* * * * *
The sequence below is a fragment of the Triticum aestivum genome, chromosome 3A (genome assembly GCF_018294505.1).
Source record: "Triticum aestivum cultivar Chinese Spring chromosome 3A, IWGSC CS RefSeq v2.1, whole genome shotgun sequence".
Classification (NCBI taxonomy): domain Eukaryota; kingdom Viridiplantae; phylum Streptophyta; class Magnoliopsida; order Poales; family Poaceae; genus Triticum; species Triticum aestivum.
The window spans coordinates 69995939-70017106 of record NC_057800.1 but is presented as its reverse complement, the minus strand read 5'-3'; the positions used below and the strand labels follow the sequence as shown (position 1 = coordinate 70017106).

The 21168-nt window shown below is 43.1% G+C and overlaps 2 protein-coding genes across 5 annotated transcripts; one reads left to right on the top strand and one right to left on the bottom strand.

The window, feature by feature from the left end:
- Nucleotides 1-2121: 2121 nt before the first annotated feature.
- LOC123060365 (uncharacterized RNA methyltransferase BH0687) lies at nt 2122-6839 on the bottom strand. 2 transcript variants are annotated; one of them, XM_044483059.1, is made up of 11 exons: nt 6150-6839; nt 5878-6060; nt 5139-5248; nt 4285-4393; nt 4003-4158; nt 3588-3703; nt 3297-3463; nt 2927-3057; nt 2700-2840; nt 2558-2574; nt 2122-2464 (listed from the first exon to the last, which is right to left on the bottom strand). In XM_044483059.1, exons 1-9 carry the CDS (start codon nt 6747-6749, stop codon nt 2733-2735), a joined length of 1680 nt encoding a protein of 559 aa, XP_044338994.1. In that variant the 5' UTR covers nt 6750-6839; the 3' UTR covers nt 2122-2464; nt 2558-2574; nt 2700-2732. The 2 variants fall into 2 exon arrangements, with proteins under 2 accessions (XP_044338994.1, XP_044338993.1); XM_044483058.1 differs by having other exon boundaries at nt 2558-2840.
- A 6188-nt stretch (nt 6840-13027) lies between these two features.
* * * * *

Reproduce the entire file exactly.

The sequence below is a fragment of the Triticum aestivum genome, chromosome 3A (genome assembly GCF_018294505.1).
Source record: "Triticum aestivum cultivar Chinese Spring chromosome 3A, IWGSC CS RefSeq v2.1, whole genome shotgun sequence".
Classification (NCBI taxonomy): domain Eukaryota; kingdom Viridiplantae; phylum Streptophyta; class Magnoliopsida; order Poales; family Poaceae; genus Triticum; species Triticum aestivum.
The window spans coordinates 69995939-70017106 of record NC_057800.1 but is presented as its reverse complement, the minus strand read 5'-3'; the positions used below and the strand labels follow the sequence as shown (position 1 = coordinate 70017106).

The 21168-nt window shown below is 43.1% G+C and overlaps 2 protein-coding genes across 5 annotated transcripts; one reads left to right on the top strand and one right to left on the bottom strand.

The window, feature by feature from the left end:
- Nucleotides 1-2121: 2121 nt before the first annotated feature.
- LOC123060365 (uncharacterized RNA methyltransferase BH0687) lies at nt 2122-6839 on the bottom strand. 2 transcript variants are annotated; one of them, XM_044483059.1, is made up of 11 exons: nt 6150-6839; nt 5878-6060; nt 5139-5248; nt 4285-4393; nt 4003-4158; nt 3588-3703; nt 3297-3463; nt 2927-3057; nt 2700-2840; nt 2558-2574; nt 2122-2464 (listed from the first exon to the last, which is right to left on the bottom strand). In XM_044483059.1, exons 1-9 carry the CDS (start codon nt 6747-6749, stop codon nt 2733-2735), a joined length of 1680 nt encoding a protein of 559 aa, XP_044338994.1. In that variant the 5' UTR covers nt 6750-6839; the 3' UTR covers nt 2122-2464; nt 2558-2574; nt 2700-2732. The 2 variants fall into 2 exon arrangements, with proteins under 2 accessions (XP_044338994.1, XP_044338993.1); XM_044483058.1 differs by having other exon boundaries at nt 2558-2840.
- A 6188-nt stretch (nt 6840-13027) lies between these two features.